As one repeats the mantra, the vibration of the mantra will gradually enter into the deeper mind, reaching into the samskaras or karmic patterns at the base of the subconscious. Here we should remember the example of a singer who by holding a single high note can break a glass. The light of the mantra can illumine even the deepest darkest portions of the subconscious mind, releasing any blocked energy within it.

The development of concentration through mantra is one of the best tools of psychological healing. It can help break up deep-seated habits, addictions, and traumas, releasing the mental energy and prana trapped within them. It helps dissolve negative emotional patterns, even those forgotten by the conscious mind. It does not require that we analyze the unconscious, relive our traumas, or dig up old memories. The mantra changes the energetic structure of the mind, so that such negative patterns have no place to develop or remain.

Need For Sustained Practice in Meditation and Mantra

To achieve this power of attention and concentration requires discipline, effort and practice. Our power of attention is like a muscle and can only grow slowly and incrementally in strength over time. We need patience in developing it like cultivating a garden. Yet if we persist, in a period of a few months, major differences can be seen, and the nature of the mental field can be considerably altered within a few years of steady practice.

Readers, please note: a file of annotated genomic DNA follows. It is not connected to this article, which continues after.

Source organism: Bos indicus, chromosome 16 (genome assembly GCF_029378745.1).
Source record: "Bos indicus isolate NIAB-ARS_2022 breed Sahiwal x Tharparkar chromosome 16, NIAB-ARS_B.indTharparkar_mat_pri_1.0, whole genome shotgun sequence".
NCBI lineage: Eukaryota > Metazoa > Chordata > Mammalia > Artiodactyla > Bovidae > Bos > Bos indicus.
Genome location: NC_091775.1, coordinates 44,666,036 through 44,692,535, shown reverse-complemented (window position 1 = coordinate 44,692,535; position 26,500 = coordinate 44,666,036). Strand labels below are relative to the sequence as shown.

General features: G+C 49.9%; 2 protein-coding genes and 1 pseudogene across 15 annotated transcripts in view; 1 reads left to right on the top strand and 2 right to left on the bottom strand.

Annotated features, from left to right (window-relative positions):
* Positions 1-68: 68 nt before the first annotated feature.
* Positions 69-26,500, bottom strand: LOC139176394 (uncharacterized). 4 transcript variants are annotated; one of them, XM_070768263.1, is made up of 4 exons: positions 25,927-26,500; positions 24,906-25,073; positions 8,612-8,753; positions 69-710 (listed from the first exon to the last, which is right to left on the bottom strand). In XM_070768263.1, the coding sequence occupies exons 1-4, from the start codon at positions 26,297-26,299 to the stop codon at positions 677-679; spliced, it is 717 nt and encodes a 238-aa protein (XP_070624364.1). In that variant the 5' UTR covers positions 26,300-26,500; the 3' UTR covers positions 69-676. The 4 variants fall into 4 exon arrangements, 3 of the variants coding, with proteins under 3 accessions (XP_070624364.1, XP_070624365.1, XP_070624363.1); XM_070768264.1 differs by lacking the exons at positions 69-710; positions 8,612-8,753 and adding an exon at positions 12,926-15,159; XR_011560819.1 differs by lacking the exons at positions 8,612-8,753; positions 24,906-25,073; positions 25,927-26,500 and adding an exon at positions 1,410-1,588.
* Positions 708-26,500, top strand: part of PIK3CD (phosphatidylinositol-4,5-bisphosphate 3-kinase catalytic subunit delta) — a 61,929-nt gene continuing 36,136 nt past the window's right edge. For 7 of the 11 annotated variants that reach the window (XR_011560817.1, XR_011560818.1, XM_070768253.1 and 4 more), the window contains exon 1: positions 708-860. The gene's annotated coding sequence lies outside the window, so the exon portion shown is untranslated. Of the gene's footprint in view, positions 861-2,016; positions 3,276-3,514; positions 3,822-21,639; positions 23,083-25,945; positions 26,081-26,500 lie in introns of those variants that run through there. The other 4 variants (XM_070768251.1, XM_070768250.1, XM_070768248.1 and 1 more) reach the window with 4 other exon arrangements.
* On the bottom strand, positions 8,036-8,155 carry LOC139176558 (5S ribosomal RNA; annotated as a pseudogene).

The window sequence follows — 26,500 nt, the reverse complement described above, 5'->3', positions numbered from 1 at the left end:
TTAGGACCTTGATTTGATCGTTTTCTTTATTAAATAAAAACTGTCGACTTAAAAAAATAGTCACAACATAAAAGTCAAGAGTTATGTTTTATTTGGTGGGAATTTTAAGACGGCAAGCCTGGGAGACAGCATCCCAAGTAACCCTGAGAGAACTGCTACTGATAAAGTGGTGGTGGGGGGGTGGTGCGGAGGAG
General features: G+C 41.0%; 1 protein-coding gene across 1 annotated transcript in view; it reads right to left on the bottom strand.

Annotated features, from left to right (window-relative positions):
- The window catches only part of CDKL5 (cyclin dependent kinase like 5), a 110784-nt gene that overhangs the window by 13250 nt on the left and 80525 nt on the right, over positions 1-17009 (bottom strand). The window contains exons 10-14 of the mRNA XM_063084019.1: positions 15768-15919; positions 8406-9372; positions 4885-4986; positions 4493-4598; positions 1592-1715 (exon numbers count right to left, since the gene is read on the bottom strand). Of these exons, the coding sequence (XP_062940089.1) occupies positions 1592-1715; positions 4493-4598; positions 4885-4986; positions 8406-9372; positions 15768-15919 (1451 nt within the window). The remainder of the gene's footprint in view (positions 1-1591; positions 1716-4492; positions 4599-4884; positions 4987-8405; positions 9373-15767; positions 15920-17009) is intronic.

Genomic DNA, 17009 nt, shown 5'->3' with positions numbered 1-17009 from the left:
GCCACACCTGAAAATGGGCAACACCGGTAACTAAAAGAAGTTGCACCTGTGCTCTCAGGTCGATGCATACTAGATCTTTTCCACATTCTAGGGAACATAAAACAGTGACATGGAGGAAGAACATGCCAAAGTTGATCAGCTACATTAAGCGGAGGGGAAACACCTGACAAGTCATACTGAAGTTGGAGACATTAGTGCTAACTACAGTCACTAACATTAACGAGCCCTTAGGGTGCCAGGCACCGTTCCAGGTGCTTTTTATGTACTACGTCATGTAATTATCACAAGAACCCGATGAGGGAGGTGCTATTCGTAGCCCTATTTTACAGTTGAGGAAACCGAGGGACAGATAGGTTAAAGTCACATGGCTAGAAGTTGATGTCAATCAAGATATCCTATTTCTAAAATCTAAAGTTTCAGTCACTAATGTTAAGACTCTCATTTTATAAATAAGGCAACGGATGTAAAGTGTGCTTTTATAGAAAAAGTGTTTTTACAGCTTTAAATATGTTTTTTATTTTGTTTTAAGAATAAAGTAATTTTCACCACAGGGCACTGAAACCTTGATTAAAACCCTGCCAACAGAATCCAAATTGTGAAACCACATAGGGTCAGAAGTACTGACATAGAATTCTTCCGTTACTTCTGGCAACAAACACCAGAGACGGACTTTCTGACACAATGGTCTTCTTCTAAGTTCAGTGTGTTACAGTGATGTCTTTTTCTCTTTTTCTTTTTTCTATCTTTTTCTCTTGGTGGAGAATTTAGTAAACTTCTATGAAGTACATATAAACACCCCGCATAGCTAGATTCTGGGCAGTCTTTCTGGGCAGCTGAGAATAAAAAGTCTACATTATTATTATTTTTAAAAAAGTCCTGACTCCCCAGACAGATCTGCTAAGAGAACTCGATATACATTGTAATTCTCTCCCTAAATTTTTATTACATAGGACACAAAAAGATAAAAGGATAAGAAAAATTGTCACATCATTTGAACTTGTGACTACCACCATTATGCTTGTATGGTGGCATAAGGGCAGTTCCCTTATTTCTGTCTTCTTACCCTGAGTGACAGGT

Once we have a greater power of attention, we will naturally have greater powers of discernment and a better judgment in life, which will improve our health, well-being, work, and relationships. It will not be as easy for other people or the external world to disturb us or dominate our thought process. We will have an inner flow and an inner space that nourishes us from within. We will have greater capacity to learn and a greater creativity to enhance our lives.

Mind and the Three Gunas

It is important to remember the role of the three gunas – that sattva is the true nature of the mind, and rajas and tamas, the factors of agitation and inertia, are the doshas or toxins at the level of the mind that need to be removed.

The concentrated mind is a sattvic mind, which has the innate power of self-renewal and deeper perception.

The distracted mind is a rajasic mind, which will involve us in unnecessary activity or cause our actions to be done in a disturbed manner.

The dull mind is a tamasic mind that will slow down all of our responses and get us caught in emotional negative in one form or another.

The meditative mind depends upon a sattvic life-style based upon the yamas and niyamas of Yoga, particularly ahimsa or non-violence. This sattvic life-style implies an Ayurvedic life-style that balances your constitution as Vata, Pitta or Kapha, and a Yogic life-style that includes all the tools of Yoga relative to body, prana, senses, mind and heart. If our meditation is not proceeding well, or if we are lacking in concentration, there may be factors in our life-style that are inhibiting it.

If we make concentration and meditation an integral part of our life style – which is easy to do with mantra meditation – then we can return to the state of harmony and balance that connects with the universal prana and awareness, the state of the higher Self.

Vamadeva Shastri